My research explores the intersection of Indigenous governance and Indigenous environmental perspectives in settler state contexts. I study the ability of Indigenous nations to assert sovereignty over their lands and the extent to which this enables the perpetuation of unique ecological knowledges and practices. This overall outlook situates my long-term research agenda to develop a sovereignty-based political-ecological approach to Indigenous environmental issues. 

 

I have been working with Cherokee communities in Oklahoma since the summer of 2004, when I helped launch an applied ethnobotany program in the Cherokee Nation Office of Environmental Services. This ongoing initiative informs my broader research on Cherokee Nation environmental governance, political and environmental history, and traditional ecological knowledge. My book, Roots of Our Renewal: Ethnobotany and Cherokee Environmental Governance (2015, University of Minnesota Press), views these themes through the lens of the Cherokee Nation Medicine Keepers – a group of Cherokee elders and knowledge keepers in northeastern Oklahoma to whom I have served as a facilitator since their formation in 2008.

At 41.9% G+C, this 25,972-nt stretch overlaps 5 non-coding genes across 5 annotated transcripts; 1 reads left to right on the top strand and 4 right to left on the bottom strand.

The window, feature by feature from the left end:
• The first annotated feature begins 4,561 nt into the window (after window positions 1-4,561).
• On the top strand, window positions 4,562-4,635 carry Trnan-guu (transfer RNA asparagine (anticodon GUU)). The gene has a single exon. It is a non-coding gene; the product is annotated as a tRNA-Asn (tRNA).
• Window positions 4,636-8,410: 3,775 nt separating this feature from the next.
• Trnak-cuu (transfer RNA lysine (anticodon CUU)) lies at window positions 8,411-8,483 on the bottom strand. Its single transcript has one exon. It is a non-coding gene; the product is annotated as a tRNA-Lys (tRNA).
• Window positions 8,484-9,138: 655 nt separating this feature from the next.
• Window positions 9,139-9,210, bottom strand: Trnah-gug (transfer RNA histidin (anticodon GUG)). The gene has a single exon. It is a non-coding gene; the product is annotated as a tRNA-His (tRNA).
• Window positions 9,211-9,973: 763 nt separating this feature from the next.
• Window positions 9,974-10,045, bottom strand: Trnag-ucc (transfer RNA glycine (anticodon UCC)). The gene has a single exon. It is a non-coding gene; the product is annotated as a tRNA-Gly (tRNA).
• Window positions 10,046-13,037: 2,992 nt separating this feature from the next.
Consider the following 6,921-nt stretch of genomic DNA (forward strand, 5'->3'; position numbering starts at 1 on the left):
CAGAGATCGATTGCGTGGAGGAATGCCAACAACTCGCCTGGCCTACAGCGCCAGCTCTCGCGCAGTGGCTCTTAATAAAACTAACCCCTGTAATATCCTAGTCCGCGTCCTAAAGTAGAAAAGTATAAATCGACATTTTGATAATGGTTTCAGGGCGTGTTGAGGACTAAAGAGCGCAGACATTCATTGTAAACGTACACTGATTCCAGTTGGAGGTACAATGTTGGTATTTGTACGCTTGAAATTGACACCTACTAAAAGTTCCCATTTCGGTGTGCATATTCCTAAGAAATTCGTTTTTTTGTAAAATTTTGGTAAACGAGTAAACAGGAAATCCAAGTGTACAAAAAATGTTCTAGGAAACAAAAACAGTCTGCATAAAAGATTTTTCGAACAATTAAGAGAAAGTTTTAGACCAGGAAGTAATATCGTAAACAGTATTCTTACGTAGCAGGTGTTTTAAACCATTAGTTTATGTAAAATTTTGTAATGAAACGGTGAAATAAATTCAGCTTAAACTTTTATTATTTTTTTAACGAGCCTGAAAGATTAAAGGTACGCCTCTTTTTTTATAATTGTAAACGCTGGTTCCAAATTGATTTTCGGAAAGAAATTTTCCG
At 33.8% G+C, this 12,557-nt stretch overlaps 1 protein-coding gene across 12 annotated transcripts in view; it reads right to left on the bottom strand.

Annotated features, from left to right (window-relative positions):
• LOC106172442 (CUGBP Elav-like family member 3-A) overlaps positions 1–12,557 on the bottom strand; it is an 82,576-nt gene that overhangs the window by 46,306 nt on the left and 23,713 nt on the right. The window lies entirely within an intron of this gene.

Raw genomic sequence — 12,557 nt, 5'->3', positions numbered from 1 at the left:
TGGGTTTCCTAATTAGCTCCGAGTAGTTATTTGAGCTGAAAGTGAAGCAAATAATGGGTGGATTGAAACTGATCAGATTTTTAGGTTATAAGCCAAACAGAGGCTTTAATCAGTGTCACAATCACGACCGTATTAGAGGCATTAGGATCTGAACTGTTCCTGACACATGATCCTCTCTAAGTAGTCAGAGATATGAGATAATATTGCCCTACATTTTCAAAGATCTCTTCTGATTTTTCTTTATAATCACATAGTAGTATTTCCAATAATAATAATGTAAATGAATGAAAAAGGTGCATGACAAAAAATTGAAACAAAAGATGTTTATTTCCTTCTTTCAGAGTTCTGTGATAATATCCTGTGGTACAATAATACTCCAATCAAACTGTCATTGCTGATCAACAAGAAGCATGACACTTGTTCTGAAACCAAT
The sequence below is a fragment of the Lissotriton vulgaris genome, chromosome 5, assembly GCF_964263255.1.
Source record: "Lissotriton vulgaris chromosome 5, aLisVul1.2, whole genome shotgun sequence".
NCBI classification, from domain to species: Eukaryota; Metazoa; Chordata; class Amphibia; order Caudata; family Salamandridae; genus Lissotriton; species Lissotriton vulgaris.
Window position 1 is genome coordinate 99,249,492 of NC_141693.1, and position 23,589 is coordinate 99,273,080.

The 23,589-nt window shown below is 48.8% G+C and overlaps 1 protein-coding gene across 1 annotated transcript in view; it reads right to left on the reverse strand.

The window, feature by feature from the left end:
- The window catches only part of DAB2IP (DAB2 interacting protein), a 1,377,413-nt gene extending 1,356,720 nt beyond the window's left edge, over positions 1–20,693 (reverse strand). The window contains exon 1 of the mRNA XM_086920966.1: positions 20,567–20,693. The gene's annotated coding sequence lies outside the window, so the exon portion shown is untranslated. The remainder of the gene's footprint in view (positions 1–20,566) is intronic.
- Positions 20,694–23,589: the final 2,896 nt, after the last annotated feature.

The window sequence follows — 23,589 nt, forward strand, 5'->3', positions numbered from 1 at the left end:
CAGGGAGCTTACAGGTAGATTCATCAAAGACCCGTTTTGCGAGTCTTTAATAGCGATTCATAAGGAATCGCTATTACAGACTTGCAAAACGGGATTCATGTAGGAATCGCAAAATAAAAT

From 2017 to 2022, I will be continuing my work with the Cherokee Nation Medicine Keepers on a project funded by a National Science Foundation Early Career Award. The work will entail the development of a land education program for five Cherokee undergraduate students and a research investigation into Cherokee access to wild plants in northeastern Oklahoma. Through this integrated education and community-based research project, we seek to formulate lasting methods for perpetuating Cherokee land-based knowledge and to better understand how Cherokee people are negotiating access to resources due to complex land ownership patterns and the impact of shifting climate conditions on plant habitats. We hope that the results of the research will inform advancements in community-based local ecosystem management and tribal land conservation strategies. For more information, visit the Project Blog.

RESEARCH